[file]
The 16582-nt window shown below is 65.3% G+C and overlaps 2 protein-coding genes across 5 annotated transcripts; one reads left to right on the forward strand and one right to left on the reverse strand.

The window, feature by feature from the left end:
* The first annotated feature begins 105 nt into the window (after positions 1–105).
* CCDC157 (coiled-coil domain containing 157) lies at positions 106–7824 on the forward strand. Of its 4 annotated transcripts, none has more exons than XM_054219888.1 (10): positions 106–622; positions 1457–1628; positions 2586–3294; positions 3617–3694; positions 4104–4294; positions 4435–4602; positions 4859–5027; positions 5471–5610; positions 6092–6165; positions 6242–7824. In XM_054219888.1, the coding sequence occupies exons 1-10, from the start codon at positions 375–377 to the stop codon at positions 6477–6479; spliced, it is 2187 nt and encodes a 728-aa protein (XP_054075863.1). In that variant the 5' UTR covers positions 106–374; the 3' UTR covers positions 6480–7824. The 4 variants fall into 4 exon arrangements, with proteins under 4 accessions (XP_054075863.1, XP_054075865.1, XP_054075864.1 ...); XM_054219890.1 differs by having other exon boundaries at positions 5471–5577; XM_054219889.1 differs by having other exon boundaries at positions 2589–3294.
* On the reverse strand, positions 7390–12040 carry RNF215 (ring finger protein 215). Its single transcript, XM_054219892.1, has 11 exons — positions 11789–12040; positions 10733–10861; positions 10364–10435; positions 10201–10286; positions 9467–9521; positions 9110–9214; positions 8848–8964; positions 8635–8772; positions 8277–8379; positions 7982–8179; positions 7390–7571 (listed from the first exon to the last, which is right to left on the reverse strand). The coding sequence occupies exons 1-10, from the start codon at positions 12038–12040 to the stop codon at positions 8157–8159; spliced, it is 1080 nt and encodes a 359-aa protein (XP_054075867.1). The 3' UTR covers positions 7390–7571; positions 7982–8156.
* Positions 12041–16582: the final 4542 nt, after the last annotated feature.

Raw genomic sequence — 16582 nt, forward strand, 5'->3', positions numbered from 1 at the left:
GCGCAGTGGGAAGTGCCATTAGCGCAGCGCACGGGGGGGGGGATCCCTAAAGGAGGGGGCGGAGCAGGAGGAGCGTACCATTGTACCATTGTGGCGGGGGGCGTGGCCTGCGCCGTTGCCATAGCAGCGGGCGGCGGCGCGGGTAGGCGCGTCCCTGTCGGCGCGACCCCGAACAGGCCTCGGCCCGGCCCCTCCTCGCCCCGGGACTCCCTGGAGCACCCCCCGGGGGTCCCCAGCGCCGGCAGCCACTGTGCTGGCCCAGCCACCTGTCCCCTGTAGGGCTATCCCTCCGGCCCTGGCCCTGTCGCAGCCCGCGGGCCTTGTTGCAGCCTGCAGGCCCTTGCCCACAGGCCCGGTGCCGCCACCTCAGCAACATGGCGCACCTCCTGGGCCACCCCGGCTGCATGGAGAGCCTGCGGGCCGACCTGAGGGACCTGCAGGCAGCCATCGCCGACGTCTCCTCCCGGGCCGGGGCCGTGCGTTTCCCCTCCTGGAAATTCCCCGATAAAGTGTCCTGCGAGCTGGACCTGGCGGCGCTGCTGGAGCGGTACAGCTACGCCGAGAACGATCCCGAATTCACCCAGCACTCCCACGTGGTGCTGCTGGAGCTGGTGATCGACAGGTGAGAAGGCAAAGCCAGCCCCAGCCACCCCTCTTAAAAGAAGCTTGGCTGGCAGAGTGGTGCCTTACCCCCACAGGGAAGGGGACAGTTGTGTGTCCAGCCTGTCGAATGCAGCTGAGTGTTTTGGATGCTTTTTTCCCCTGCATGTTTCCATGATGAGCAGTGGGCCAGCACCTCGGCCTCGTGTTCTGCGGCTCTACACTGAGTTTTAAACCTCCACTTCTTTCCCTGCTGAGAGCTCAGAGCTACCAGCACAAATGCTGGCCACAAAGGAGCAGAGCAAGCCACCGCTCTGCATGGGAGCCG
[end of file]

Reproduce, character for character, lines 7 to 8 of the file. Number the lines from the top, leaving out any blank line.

Raw genomic sequence — 16582 nt, forward strand, 5'->3', positions numbered from 1 at the left:
GCGCAGTGGGAAGTGCCATTAGCGCAGCGCACGGGGGGGGGGATCCCTAAAGGAGGGGGCGGAGCAGGAGGAGCGTACCATTGTACCATTGTGGCGGGGGGCGTGGCCTGCGCCGTTGCCATAGCAGCGGGCGGCGGCGCGGGTAGGCGCGTCCCTGTCGGCGCGACCCCGAACAGGCCTCGGCCCGGCCCCTCCTCGCCCCGGGACTCCCTGGAGCACCCCCCGGGGGTCCCCAGCGCCGGCAGCCACTGTGCTGGCCCAGCCACCTGTCCCCTGTAGGGCTATCCCTCCGGCCCTGGCCCTGTCGCAGCCCGCGGGCCTTGTTGCAGCCTGCAGGCCCTTGCCCACAGGCCCGGTGCCGCCACCTCAGCAACATGGCGCACCTCCTGGGCCACCCCGGCTGCATGGAGAGCCTGCGGGCCGACCTGAGGGACCTGCAGGCAGCCATCGCCGACGTCTCCTCCCGGGCCGGGGCCGTGCGTTTCCCCTCCTGGAAATTCCCCGATAAAGTGTCCTGCGAGCTGGACCTGGCGGCGCTGCTGGAGCGGTACAGCTACGCCGAGAACGATCCCGAATTCACCCAGCACTCCCACGTGGTGCTGCTGGAGCTGGTGATCGACAGGTGAGAAGGCAAAGCCAGCCCCAGCCACCCCTCTTAAAAGAAGCTTGGCTGGCAGAGTGGTGCCTTACCCCCACAGGGAAGGGGACAGTTGTGTGTCCAGCCTGTCGAATGCAGCTGAGTGTTTTGGATGCTTTTTTCCCCTGCATGTTTCCATGATGAGCAGTGGGCCAGCACCTCGGCCTCGTGTTCTGCGGCTCTACACTGAGTTTTAAACCTCCACTTCTTTCCCTGCTGAGAGCTCAGAGCTACCAGCACAAATGCTGGCCACAAAGGAGCAGAGCAAGCCACCGCTCTGCATGGGAGCCG